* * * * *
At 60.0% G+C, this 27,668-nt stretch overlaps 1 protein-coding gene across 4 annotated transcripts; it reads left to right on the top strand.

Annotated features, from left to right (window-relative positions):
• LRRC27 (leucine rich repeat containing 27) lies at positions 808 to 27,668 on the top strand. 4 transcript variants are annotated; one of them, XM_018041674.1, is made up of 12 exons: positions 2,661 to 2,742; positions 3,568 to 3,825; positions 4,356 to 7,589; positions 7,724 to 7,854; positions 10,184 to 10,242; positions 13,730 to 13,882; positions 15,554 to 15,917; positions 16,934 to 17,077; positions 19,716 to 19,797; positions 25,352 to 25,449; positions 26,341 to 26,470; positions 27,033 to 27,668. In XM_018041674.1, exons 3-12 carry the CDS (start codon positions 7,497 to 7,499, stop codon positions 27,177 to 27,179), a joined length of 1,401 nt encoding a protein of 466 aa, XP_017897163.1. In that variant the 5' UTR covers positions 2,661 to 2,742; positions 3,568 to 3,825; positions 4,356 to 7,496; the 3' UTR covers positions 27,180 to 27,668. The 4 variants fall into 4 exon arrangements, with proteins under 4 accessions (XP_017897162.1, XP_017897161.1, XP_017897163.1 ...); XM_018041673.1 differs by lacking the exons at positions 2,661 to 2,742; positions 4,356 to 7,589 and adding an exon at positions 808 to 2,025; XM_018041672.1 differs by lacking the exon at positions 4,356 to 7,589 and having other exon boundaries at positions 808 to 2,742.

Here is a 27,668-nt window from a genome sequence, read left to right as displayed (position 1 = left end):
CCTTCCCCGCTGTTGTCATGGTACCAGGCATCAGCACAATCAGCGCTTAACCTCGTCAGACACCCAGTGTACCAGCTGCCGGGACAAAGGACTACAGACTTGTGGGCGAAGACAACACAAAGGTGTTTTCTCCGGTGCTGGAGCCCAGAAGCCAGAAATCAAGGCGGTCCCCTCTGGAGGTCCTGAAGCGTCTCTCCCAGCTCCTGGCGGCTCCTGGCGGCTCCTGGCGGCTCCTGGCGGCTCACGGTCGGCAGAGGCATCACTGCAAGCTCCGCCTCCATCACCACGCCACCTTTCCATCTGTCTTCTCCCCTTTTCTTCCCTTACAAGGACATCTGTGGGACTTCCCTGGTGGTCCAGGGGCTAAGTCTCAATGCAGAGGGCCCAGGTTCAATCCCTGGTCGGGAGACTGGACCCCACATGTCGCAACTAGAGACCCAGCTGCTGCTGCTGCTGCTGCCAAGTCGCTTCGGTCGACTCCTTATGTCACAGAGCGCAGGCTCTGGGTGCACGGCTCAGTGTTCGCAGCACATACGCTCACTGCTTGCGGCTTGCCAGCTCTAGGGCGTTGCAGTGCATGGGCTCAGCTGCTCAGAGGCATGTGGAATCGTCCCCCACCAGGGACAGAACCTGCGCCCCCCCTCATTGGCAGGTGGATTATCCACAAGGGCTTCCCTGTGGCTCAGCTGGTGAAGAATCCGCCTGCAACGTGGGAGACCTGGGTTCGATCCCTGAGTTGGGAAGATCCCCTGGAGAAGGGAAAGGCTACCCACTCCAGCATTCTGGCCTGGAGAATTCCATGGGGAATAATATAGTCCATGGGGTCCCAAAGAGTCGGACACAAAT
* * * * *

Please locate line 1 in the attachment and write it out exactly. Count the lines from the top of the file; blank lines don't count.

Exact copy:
At 60.0% G+C, this 27,668-nt stretch overlaps 1 protein-coding gene across 4 annotated transcripts; it reads left to right on the top strand.